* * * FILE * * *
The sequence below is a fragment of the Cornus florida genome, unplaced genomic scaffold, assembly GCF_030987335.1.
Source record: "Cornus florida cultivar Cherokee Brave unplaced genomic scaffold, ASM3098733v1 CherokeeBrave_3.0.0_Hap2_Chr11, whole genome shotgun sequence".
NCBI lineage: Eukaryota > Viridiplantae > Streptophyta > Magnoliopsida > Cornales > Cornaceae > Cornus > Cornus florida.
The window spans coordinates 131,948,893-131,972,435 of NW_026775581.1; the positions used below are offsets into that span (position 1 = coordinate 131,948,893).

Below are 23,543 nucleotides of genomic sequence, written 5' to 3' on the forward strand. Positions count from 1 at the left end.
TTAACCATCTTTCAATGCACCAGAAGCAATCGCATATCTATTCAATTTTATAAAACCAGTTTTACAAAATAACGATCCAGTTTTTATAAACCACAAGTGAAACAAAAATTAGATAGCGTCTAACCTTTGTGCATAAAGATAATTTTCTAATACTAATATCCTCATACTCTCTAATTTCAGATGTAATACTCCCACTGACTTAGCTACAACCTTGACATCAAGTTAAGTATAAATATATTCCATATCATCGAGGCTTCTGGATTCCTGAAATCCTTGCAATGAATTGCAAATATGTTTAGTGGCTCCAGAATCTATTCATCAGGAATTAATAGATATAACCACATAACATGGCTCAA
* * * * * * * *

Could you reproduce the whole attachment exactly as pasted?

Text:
The sequence below is a fragment of the Cornus florida genome, unplaced genomic scaffold, assembly GCF_030987335.1.
Source record: "Cornus florida cultivar Cherokee Brave unplaced genomic scaffold, ASM3098733v1 CherokeeBrave_3.0.0_Hap2_Chr11, whole genome shotgun sequence".
NCBI lineage: Eukaryota > Viridiplantae > Streptophyta > Magnoliopsida > Cornales > Cornaceae > Cornus > Cornus florida.
The window spans coordinates 131,948,893-131,972,435 of NW_026775581.1; the positions used below are offsets into that span (position 1 = coordinate 131,948,893).

Below are 23,543 nucleotides of genomic sequence, written 5' to 3' on the forward strand. Positions count from 1 at the left end.
TTAACCATCTTTCAATGCACCAGAAGCAATCGCATATCTATTCAATTTTATAAAACCAGTTTTACAAAATAACGATCCAGTTTTTATAAACCACAAGTGAAACAAAAATTAGATAGCGTCTAACCTTTGTGCATAAAGATAATTTTCTAATACTAATATCCTCATACTCTCTAATTTCAGATGTAATACTCCCACTGACTTAGCTACAACCTTGACATCAAGTTAAGTATAAATATATTCCATATCATCGAGGCTTCTGGATTCCTGAAATCCTTGCAATGAATTGCAAATATGTTTAGTGGCTCCAGAATCTATTCATCAGGAATTAATAGATATAACCACATAACATGGCTCAA